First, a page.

New series showcases uncommon thinkers.

In 2007, FIU’s College of Business Administration launched its award-winning “uncommon thinkers” branding campaign.

And in 2009, with the increasing popularity of social media, FIU Business decided to create an Uncommon Thinkers page on Facebook. The page, which currently has more than 7,000 fans, generates and stokes conversations and interactions among its followers, and also enables visitors to take a test to see what type of uncommon thinker they are by using a Facebook app developed in-house at FIU.

The branding effort won the National Association of Graduate Admissions Professionals’ 2009 Award for Promotional Excellence, and Luis Casas, director of marketing, communications and recruiting, continues to encourage his team to expand their horizons by thinking in uncommon ways.

Portraits of Uncommon Thinkers will include a new profile each month.

So, when Olakunle Ekunkonye (PMBA ’09), web development manager, saw the New York Times series “One in Eight Million,” he thought it could be adapted to showcase uncommon thinkers within the FIU Business community. He brought the idea to Casas, who approved it, and then he set about identifying, photographing and interviewing uncommon thinkers.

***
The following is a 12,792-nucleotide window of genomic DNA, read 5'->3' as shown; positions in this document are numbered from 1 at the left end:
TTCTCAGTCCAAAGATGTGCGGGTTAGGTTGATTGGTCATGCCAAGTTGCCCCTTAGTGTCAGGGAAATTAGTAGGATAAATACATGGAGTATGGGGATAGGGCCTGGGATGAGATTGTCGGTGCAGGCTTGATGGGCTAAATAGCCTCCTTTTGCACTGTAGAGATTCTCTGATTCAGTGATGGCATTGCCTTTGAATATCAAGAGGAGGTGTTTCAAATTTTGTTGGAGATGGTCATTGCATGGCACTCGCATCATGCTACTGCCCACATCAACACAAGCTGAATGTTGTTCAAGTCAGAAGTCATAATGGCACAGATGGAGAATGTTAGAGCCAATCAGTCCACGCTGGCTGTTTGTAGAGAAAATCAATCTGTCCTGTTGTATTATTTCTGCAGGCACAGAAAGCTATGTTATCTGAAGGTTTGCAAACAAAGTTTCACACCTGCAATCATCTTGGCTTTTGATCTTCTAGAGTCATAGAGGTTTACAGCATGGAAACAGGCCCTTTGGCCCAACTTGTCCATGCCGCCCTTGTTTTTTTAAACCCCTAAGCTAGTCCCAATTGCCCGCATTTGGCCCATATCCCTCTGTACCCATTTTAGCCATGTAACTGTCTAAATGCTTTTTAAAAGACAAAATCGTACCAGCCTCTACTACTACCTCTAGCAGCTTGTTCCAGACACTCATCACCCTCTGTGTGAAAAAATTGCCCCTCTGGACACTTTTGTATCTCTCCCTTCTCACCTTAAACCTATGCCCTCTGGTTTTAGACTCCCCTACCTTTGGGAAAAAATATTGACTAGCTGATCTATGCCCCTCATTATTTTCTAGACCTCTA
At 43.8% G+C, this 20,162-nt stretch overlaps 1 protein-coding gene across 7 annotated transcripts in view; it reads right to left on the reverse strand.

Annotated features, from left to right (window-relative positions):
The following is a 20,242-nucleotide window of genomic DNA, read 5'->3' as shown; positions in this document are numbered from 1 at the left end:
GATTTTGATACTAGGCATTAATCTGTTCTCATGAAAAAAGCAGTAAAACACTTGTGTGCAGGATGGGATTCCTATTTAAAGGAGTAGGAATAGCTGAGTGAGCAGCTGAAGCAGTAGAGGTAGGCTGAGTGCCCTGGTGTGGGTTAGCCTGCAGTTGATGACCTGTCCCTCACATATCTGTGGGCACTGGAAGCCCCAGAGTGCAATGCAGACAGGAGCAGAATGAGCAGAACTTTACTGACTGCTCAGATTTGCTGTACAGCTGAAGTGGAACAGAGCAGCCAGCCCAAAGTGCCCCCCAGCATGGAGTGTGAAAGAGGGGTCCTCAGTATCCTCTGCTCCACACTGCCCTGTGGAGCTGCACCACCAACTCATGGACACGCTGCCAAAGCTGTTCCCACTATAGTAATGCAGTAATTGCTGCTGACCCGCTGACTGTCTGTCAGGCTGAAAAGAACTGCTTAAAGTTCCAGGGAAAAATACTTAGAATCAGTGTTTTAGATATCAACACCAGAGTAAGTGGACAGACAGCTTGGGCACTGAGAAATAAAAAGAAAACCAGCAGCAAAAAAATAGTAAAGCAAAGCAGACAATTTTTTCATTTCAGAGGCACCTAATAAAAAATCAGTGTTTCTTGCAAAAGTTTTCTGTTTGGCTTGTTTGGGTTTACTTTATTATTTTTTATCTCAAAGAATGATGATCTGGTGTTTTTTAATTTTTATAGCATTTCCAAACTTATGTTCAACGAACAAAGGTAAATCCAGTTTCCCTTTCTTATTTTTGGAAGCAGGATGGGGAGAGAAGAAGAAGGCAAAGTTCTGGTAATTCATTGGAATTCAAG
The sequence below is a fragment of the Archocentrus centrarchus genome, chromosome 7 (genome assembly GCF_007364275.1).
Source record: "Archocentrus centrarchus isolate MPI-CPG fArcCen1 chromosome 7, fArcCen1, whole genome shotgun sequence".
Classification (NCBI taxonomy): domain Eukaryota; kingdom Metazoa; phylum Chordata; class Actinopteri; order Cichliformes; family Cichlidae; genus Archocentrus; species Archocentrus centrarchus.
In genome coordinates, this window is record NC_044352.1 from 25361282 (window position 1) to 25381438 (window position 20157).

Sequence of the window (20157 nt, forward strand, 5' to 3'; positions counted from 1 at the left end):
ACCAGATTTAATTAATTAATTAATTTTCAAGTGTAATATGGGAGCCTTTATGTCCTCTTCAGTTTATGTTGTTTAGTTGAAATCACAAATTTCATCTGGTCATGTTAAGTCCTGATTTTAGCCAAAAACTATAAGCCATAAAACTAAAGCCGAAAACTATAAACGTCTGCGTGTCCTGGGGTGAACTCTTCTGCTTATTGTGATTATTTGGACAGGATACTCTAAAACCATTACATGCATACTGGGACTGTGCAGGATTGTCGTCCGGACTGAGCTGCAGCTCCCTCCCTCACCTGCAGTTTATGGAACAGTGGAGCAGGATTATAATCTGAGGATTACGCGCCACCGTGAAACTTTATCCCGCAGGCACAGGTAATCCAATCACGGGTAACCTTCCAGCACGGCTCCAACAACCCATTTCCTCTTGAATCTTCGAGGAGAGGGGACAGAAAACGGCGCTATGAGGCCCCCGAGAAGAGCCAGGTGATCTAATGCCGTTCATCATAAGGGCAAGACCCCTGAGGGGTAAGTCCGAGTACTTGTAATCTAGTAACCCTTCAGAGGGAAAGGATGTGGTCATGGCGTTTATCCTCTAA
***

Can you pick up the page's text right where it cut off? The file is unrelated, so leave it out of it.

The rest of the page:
Portraits of Uncommon Thinkers” launches.

The first three profiles set the tone for the new site, with a new story slated to appear each month.

  • Cybele Chamas (EMBA ’04), who left her native Brazil and a corporate job to come to a new place and ultimately to launch a business;
  • Weiyi Zhou, an exchange student from the Netherlands of Chinese descent who came to Miami to study without knowing anyone.

Webmaster Alexis Puentes shared photography assignments with Ekunkonye, and Osmel Matos, web assistant, helped him create the site.

Osmel Matos, Olakunle Ekunkonye and Alexis Puentes

“Through these stories of actual students, alumni, faculty and staff, we want to showcase how at FIU we bring people together from all over the world with a diversity of backgrounds, experiences and cultures to create a unique environment—one that fosters, promotes and celebrates uncommon thinkers,” Casas said. “And I am especially proud of the initiative, enthusiasm and the quality of this project undertaken by our very own uncommon thinkers.”

View “Portraits of Uncommon Thinkers.

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